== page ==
Sadly, those bent on believing their pacifist ideology bend the Holy Scripture also and interpret Jesus' words 'It is enough' as an irritated rebuttal to shut down the conversation because the disciples had misunderstood his 'metaphor'. This teaching perverts God's Word. There was no 'metaphor'. Jesus simply meant what He said. As a deterrent to hidden violence in the night against His disciples by the arresting officers of the chief priests, two swords were "enough". This word is 'hikanos' (ἱκανός) in our New Testament and it simply means 'sufficient'. This was certainly not a conversation put-down. It simply means what it says.
If Christ had disapproved of His apostles carrying a sword, He had had more than three years time, in which they had lived together with Him, to tell them. Now, with the real threat of violence against Him and His disciples in the coming night-arrest of Jesus, He warns His loyal followers to not do what they had done before in relying on the appreciation of their ministry by the public for their material support, but in contrast to take necessary precautions. This was the voice of practical wisdom, not of inscrutable parable terminated with irritation, as some pacifists allege.
Context must always determine our understanding of a text or it truly becomes a pretext, and prejudice produces dishonesty in its exegesis.
also: in contrast to a mythical pacifist-Christ, twice (at the beginning and again at the end of His public ministry) Jesus our example used calculated violence in the holy temple itself to assert the priority of people's prayers over the disruptive sacrifice-supporting agencies authorized by the high priest (Jn.2:15; Matt.21:12) and paid for.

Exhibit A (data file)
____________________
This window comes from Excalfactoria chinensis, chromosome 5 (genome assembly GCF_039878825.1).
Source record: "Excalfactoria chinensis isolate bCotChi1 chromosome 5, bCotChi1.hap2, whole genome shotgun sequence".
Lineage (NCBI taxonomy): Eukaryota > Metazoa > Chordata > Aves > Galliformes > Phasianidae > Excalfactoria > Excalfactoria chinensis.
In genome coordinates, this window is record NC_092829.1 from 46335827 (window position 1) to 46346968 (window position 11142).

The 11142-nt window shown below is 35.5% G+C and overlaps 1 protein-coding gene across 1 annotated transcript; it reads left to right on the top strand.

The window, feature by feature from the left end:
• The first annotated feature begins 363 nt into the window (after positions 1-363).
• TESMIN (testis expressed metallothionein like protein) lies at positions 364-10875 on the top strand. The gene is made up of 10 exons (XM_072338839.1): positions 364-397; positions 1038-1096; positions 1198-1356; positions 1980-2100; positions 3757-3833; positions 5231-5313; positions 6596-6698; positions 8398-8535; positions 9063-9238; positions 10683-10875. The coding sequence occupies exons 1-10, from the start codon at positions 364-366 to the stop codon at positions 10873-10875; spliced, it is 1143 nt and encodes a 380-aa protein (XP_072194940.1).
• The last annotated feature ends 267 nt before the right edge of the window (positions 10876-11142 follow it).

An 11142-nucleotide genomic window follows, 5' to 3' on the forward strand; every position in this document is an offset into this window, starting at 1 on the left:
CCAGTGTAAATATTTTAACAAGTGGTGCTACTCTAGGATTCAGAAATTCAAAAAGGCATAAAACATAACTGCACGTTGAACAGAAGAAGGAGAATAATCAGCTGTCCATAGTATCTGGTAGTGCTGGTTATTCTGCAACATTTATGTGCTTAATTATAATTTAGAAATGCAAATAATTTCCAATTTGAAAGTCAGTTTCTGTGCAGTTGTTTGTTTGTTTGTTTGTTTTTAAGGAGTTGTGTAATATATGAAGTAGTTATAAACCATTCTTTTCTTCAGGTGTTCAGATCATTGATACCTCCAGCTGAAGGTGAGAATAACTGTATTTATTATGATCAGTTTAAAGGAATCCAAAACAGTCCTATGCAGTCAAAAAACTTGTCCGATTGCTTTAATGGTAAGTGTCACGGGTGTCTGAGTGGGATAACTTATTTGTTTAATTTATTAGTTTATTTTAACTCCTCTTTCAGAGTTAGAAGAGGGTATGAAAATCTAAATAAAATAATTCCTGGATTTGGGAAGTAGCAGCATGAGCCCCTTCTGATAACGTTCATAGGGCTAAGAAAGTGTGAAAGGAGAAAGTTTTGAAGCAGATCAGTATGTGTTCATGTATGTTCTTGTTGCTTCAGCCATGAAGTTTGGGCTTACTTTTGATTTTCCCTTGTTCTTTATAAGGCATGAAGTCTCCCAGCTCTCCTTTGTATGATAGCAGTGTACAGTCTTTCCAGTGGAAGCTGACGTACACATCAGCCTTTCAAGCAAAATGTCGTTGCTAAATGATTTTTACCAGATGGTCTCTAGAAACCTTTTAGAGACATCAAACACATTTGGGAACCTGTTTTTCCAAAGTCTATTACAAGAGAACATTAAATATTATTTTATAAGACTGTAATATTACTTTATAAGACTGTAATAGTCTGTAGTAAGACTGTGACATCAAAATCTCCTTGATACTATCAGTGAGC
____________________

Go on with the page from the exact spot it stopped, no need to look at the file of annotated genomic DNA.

Does this then mean we should resist persecution and fight back?  No!  Not in any sense.
Willingness to suffer  
taught the principle of fleeing persecution (Matt.10:23), and not of fighting back or resisting.
"Then they picked up stones to throw at Him, but Jesus hid Himself and went out from the temple area." (Jn.8:59).
  Prolonging one's witness by fleeing is good, but it is also an honour to suffer for Christ's sake, if needs be!  
adds no merit to us, but it is a privilege to share in the suffering of Christ to deliver His message to others. Christ's cost of suffering hardship, contradiction, scourging and abuse, in fact every cost other than His separation-from-God on the Cross for our sakes, was part of the price, not of redemption from sin, but of reaching out to us with God's word of mercy.
was the delivery-cost, to which we are invited to participate, in self-denial – taking up our own cross daily.
Thus we share in this cost:
"Now I rejoice in my sufferings for you,
and I fill up in my physical body — for the sake of His body, the church — what is lacking
[incomplete] in the sufferings of Christ." (Col.1:24).
This was a very real experience to the Apostle Paul, and he encourages us to personally follow his example (1 Cor.11:1).
May the Lord of grace bless you also in following Christ through all forms of hardship, as His wisdom allows and enables.